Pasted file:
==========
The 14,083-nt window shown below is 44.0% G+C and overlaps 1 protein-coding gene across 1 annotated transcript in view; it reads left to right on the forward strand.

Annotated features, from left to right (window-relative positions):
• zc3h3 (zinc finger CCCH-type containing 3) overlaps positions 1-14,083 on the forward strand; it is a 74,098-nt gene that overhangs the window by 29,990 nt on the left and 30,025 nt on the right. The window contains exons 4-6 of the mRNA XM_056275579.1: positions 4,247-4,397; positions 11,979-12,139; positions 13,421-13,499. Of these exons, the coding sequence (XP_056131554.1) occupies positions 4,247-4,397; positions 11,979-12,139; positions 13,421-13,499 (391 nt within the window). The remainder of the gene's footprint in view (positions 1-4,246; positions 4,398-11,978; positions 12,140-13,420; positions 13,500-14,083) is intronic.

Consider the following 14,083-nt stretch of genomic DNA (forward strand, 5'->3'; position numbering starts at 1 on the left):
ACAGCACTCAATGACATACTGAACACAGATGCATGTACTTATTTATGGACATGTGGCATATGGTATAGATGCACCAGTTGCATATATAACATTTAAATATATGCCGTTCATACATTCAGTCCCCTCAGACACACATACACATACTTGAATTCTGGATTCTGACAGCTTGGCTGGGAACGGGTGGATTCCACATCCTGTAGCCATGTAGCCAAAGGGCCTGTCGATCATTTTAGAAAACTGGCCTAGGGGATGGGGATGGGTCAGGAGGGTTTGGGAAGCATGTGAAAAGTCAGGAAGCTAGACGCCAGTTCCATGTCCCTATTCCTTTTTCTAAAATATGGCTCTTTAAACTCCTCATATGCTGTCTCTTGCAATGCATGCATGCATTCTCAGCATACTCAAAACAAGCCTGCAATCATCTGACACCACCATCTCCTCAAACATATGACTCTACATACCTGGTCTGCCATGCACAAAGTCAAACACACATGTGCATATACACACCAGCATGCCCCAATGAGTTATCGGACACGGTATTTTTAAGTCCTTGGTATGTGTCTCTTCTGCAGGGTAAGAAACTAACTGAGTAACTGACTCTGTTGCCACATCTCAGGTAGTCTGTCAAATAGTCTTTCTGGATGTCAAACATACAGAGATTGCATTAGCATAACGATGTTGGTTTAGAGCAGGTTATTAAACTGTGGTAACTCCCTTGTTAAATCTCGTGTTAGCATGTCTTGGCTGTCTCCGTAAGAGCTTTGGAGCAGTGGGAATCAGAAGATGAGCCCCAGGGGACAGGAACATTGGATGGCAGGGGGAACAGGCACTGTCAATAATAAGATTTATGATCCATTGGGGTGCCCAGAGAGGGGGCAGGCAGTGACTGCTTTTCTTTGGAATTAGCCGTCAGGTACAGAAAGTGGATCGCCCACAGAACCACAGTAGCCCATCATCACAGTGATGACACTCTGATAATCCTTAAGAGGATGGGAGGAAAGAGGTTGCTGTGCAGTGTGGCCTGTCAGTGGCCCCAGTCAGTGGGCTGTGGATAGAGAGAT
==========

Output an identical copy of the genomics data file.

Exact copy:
The 14,083-nt window shown below is 44.0% G+C and overlaps 1 protein-coding gene across 1 annotated transcript in view; it reads left to right on the forward strand.

Annotated features, from left to right (window-relative positions):
• zc3h3 (zinc finger CCCH-type containing 3) overlaps positions 1-14,083 on the forward strand; it is a 74,098-nt gene that overhangs the window by 29,990 nt on the left and 30,025 nt on the right. The window contains exons 4-6 of the mRNA XM_056275579.1: positions 4,247-4,397; positions 11,979-12,139; positions 13,421-13,499. Of these exons, the coding sequence (XP_056131554.1) occupies positions 4,247-4,397; positions 11,979-12,139; positions 13,421-13,499 (391 nt within the window). The remainder of the gene's footprint in view (positions 1-4,246; positions 4,398-11,978; positions 12,140-13,420; positions 13,500-14,083) is intronic.

Consider the following 14,083-nt stretch of genomic DNA (forward strand, 5'->3'; position numbering starts at 1 on the left):
ACAGCACTCAATGACATACTGAACACAGATGCATGTACTTATTTATGGACATGTGGCATATGGTATAGATGCACCAGTTGCATATATAACATTTAAATATATGCCGTTCATACATTCAGTCCCCTCAGACACACATACACATACTTGAATTCTGGATTCTGACAGCTTGGCTGGGAACGGGTGGATTCCACATCCTGTAGCCATGTAGCCAAAGGGCCTGTCGATCATTTTAGAAAACTGGCCTAGGGGATGGGGATGGGTCAGGAGGGTTTGGGAAGCATGTGAAAAGTCAGGAAGCTAGACGCCAGTTCCATGTCCCTATTCCTTTTTCTAAAATATGGCTCTTTAAACTCCTCATATGCTGTCTCTTGCAATGCATGCATGCATTCTCAGCATACTCAAAACAAGCCTGCAATCATCTGACACCACCATCTCCTCAAACATATGACTCTACATACCTGGTCTGCCATGCACAAAGTCAAACACACATGTGCATATACACACCAGCATGCCCCAATGAGTTATCGGACACGGTATTTTTAAGTCCTTGGTATGTGTCTCTTCTGCAGGGTAAGAAACTAACTGAGTAACTGACTCTGTTGCCACATCTCAGGTAGTCTGTCAAATAGTCTTTCTGGATGTCAAACATACAGAGATTGCATTAGCATAACGATGTTGGTTTAGAGCAGGTTATTAAACTGTGGTAACTCCCTTGTTAAATCTCGTGTTAGCATGTCTTGGCTGTCTCCGTAAGAGCTTTGGAGCAGTGGGAATCAGAAGATGAGCCCCAGGGGACAGGAACATTGGATGGCAGGGGGAACAGGCACTGTCAATAATAAGATTTATGATCCATTGGGGTGCCCAGAGAGGGGGCAGGCAGTGACTGCTTTTCTTTGGAATTAGCCGTCAGGTACAGAAAGTGGATCGCCCACAGAACCACAGTAGCCCATCATCACAGTGATGACACTCTGATAATCCTTAAGAGGATGGGAGGAAAGAGGTTGCTGTGCAGTGTGGCCTGTCAGTGGCCCCAGTCAGTGGGCTGTGGATAGAGAGAT